Cycle Time Variations • Once the method has been standardized, the actual time to perform the task is a variable because of: • Differences in worker performance • Mistakes, failures and errors • Variations in starting work units • Variations in hand and body motions • Extra elements not performed every cycle • Differences among workers • The learning curve phenomenon
Worker Performance • Defined as the pace (tempo) or relative speed with which the worker does the task. • هى الوتيرة (الإيقاع)، أو السرعة النسبية التي يؤدى بها العامل المهمة. • As worker performance increases, cycle time decreases • From the employer’s viewpoint وجهة نظر صاحب العمل, it is desirable for worker performance to be high • What is a reasonable performance/pace to expect from a worker in accomplishing a given task?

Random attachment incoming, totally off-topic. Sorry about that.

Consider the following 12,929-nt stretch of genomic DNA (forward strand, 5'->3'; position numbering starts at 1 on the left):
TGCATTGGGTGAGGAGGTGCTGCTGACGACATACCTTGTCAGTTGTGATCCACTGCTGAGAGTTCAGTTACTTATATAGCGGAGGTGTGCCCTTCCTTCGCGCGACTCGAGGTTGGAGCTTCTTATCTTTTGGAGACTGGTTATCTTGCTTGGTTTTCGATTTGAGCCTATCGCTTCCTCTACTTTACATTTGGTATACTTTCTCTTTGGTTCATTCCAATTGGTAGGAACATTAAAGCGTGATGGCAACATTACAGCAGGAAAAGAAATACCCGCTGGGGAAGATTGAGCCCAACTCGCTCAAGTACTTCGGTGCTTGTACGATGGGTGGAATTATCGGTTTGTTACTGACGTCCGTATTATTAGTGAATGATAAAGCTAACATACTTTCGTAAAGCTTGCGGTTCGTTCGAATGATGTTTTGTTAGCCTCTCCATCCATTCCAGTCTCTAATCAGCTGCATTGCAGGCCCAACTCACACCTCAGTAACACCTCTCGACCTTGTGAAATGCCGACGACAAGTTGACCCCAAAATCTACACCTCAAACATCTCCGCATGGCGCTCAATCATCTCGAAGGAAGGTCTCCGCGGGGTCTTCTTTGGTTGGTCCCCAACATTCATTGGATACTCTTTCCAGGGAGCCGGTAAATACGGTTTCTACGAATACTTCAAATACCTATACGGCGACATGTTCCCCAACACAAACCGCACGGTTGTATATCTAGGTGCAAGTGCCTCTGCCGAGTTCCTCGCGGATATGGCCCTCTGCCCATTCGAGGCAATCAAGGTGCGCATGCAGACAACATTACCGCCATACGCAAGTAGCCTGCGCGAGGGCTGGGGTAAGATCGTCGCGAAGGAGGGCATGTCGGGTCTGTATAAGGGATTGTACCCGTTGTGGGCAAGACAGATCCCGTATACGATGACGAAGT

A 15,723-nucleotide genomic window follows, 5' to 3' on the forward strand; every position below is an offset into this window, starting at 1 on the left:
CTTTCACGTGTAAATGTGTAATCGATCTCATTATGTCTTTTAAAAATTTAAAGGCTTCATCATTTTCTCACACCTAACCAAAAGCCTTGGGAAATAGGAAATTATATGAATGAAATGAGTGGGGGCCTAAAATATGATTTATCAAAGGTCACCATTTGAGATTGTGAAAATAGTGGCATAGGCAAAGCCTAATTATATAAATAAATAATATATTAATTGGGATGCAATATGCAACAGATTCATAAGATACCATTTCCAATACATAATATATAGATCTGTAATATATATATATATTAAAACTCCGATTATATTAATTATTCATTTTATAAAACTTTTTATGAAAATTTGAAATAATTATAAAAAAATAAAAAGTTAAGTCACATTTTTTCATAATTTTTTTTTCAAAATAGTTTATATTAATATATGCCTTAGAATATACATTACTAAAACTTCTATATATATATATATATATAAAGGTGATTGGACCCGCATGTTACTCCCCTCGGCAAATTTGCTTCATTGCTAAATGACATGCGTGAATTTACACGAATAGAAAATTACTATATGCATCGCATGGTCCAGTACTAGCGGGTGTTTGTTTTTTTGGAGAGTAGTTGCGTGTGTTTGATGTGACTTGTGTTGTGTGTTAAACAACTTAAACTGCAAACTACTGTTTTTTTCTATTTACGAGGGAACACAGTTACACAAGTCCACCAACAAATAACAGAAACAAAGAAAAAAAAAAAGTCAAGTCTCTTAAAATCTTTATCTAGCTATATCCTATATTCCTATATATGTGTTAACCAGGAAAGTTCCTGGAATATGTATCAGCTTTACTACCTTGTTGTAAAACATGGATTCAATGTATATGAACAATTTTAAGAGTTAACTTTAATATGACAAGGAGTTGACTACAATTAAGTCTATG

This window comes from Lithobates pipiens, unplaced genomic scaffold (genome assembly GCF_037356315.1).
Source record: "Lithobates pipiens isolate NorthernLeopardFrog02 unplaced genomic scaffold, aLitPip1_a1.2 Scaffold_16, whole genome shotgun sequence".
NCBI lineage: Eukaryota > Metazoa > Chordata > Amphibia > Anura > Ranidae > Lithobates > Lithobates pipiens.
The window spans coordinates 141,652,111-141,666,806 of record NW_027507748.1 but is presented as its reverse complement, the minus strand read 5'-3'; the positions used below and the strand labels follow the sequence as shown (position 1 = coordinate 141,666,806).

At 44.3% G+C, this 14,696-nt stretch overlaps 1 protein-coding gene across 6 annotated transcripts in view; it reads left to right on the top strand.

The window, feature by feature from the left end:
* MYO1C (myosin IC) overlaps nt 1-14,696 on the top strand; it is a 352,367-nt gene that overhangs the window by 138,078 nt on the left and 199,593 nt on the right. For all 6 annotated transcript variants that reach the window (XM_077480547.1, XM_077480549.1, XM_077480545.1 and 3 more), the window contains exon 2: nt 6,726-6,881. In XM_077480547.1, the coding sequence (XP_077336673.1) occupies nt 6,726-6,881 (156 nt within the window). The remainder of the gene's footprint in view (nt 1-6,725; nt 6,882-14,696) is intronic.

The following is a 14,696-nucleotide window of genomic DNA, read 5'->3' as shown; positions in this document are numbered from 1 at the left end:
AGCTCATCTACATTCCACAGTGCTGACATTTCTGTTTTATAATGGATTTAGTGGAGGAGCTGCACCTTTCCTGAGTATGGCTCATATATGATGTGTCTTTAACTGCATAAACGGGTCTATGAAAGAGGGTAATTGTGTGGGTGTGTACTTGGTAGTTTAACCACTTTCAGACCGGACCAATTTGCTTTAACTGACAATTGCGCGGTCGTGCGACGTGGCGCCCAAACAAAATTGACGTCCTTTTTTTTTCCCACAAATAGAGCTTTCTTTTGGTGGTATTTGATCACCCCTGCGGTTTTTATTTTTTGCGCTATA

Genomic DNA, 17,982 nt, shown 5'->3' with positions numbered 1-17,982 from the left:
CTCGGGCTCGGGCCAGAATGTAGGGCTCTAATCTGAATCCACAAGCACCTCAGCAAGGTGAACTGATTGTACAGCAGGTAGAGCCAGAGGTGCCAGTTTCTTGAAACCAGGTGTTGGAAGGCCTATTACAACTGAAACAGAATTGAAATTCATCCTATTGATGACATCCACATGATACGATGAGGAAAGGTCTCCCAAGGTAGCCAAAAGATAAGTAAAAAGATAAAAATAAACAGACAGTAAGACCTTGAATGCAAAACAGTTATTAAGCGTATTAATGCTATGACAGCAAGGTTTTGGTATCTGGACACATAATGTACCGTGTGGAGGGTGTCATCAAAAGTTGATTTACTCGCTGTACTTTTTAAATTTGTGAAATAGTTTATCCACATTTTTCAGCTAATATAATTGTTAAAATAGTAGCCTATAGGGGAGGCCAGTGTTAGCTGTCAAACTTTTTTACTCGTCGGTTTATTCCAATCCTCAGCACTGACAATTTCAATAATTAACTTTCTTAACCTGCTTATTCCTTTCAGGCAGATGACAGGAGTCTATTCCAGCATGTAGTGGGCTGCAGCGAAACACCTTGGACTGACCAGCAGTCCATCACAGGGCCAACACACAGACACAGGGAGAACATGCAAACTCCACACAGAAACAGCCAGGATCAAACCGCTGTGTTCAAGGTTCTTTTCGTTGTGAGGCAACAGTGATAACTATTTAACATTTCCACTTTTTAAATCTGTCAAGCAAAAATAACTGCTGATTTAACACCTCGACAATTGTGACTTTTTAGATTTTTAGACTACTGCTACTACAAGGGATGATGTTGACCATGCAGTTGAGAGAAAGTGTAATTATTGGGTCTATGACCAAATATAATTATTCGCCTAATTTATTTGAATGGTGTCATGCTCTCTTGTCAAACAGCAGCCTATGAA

Normal Performance (pace) الأداء العادي • A pace of working that can be maintained by a properly trained average worker throughout an entire work shift without harmful short-term or long-term effects on the worker’s health or physical well-being • The work shift is usually 8 hours, during which periodic rest breaks are allowed • Normal performance = 100% performance • Faster pace > 100%, slower pace < 100% • Common benchmark of normal performance: • Walking at 3 mi/hr (~4.83 km/hr)
Normal Time • The time to complete a task when working at normal performance (Tn ) • Actual time to perform the cycle depends on worker performance Tc = Tn / Pw where Tc = cycle time, Tn = normal time, Pw = worker performance or pace